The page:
Renters’ groups are calling on the Government to implement a rent freeze for a year, after the housing minister confirmed on Friday that rent increases were permitted during coronavirus lockdown.
Christopher Pincher said a ban on rent rises was not being considered by the Government and that the Coronavirus Act 2020 already contained measures to protect private and social tenants.
These include an extension of the time before a landlord is allowed to file an eviction notice against tenants from two months to three, rent holidays and the unfreezing of the Local Housing Allowance. Landlords are also being supported with three-month mortgage holidays available on buy-to-let loans.
However, many renters looking beyond lockdown are concerned about falling into debt to pay back missed rent, while campaign groups predict a spike in homelessness as tenants could be evicted as a result of arrears.
A significant number of private tenants have also fallen through the gaps for both the furlough scheme and Universal Credit, finding themselves with no income and no access to government support.
Caitlin Wilkinson, policy manager at campaign group Generation Rent, said: “Landlords should not be allowed to raise rents in the midst of a pandemic. The Government’s own advice is to stay home and avoid moving house if possible – meaning tenants faced with a rent hike have very little choice but to stay put and accept it.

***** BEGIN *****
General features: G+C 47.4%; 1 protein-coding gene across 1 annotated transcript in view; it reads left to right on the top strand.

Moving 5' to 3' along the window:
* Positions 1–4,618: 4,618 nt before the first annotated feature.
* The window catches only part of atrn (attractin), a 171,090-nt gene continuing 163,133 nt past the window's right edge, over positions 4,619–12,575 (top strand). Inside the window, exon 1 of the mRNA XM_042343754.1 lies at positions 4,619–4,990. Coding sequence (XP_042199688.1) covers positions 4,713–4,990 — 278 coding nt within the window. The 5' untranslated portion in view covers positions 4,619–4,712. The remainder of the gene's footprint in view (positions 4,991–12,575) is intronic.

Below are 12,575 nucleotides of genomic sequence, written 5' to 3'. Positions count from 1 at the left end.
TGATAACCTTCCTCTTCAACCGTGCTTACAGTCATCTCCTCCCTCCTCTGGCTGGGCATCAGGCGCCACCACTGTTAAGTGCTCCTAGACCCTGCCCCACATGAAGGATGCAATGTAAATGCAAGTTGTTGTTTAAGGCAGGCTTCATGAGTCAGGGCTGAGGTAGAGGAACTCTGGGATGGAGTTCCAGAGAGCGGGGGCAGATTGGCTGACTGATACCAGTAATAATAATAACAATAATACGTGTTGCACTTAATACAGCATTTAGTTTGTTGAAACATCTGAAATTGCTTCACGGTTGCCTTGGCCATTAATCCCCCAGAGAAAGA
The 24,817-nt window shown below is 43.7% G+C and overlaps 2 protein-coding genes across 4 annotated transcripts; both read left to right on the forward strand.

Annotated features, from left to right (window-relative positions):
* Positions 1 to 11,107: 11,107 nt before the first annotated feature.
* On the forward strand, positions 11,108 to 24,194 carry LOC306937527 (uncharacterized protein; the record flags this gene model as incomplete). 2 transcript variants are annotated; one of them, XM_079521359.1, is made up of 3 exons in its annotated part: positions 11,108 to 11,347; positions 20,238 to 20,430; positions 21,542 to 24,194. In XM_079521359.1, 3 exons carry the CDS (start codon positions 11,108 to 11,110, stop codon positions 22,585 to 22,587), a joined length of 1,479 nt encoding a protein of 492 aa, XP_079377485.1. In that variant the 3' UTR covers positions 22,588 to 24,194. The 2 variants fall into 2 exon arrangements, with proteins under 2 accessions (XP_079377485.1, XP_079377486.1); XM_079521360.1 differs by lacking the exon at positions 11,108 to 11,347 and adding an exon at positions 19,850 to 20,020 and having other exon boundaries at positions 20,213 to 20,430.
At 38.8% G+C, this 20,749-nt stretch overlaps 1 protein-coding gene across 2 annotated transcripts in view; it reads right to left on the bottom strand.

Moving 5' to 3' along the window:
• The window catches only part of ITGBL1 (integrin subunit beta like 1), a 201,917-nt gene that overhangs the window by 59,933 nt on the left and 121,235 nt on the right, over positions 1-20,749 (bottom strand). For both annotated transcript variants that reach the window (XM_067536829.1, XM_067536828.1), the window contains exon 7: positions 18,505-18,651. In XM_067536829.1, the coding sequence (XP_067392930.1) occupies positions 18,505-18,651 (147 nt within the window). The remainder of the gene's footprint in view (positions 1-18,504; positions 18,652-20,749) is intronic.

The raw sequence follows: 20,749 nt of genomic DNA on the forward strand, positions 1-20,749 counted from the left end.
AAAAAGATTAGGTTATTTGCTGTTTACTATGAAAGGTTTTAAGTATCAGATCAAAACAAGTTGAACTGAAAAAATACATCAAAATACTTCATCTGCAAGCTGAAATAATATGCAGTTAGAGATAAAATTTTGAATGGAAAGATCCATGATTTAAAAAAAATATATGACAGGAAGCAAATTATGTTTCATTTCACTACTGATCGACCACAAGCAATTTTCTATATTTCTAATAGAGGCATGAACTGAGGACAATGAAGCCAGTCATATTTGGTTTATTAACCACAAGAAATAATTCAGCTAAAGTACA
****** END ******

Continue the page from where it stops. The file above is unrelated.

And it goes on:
“The Government should introduce a 12-month freeze on in-tenancy rent increases, to ensure tenants are able to stay in their homes for the duration of this crisis.”
Responding on Friday to a written question from Labour MP for Huddersfield, Barry Sheerman, Mr Pincher said: “The Government has no plans to ban rent increases during the Covid-19 outbreak, as we have already announced extensive measures to protect renters affected by coronavirus.
“Through the Coronavirus Act 2020 we have introduced legislation to delay when landlords are able to evict tenants.
“All tenants remain liable for their rent and those who can afford to should continue to pay it.
“At the end of this period, if arrears have built up, landlords and tenants will be expected to work together to establish an affordable repayment plan, taking into account the tenants’ individual circumstances.”
Mr Pincher also mentioned other measures including the Job Retention Scheme and a £7 billion boost to Universal Credit.
“These significant financial measures will help to support tenants to continue to pay their living costs, including rental payments,” he said.